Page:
Azi adds “Here it is nice and quiet and much easier to drive.”

Ruback agrees. “The best part of driving in Canada is the signs. It’s easier here because people pay attention to the signs. You need to be more careful when you are back home. In the South Asian countries they do not follow the signs. My friend tells me that now in the bigger cities like Karachi now they don’t even pay attention to the stoplights.”

 

Family Life

baby children cute dress
Photo by Pixabay on Pexels.com

“I am not saying it was better or worse than the Iranian culture, but Canadian culture regarding families is different from what I am used to.” says Azi. “I was told that Canadian families do not support their children as they become adults, they need to get their own jobs. In Iran, parents can support their children into their forties, and the adult children take care of the parents more too. Last year my father was sick and I went home to take care of him. That is just normal. I prefer that part of the Iranian culture.”

Senad remembers visiting a man who was living in a Seniors’ residence. “I asked him ‘Where are your children?’ He said that they live in their own houses in Calgary. He said that actually he preferred to live on his own. Where we come from, this is not the way it is and it is hard for me to understand.”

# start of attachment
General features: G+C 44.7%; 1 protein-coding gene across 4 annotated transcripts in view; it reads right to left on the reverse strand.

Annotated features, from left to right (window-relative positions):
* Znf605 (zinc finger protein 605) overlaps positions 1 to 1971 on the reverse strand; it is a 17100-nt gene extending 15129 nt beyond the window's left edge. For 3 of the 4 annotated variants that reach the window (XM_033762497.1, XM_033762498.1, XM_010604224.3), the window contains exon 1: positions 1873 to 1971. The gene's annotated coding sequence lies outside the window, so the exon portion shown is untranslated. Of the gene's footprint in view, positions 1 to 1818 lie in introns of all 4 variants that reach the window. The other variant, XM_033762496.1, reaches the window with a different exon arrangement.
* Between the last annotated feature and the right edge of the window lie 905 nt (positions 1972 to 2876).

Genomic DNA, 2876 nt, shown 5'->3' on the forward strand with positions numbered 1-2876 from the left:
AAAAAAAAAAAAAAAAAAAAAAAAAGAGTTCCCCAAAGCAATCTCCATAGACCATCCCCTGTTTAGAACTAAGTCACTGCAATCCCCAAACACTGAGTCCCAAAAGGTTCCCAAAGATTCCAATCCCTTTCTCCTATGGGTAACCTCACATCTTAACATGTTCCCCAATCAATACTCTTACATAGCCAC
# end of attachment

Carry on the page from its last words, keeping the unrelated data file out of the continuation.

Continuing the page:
It is the same for Ruback. “South Asian people are very bonded with their parents” he says.

Bo says “In the Netherlands the homes are too small or there are too many stairs for many seniors to live with their parents, plus most people are working full time. Also, the seniors value their independence.  There are traditional residences for seniors that are more accessible than the average Dutch house, but there is also a movement toward having community type residences that are all on one level with no stairs at the threshold and which incorporate older and younger residents as well as medical services, shopping and pharmacies, and with help at the call of a button.”

Senad says “Another thing that I notice in North America and I can’t understand is all the divorce here. In my home town, 50,000 people, there were maybe 2, 3 couples divorced, that’s it. I tell people we don’t buy love, we build it. And divorce happens the most during the worst economies. I have heard that since the recent downturn we are having to get extra lawyers from Ontario to help out with all the divorces. We always say that whatever happens in a marriage, it all can be recovered. We have such a high divorce rate here. That’s something that our friends here from Serbia, Croatia, Bosnia, we are all surprised about this.”

seniors in the park
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Customs, Culture and Language Mishaps

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Reza exploring Lake Kananaskis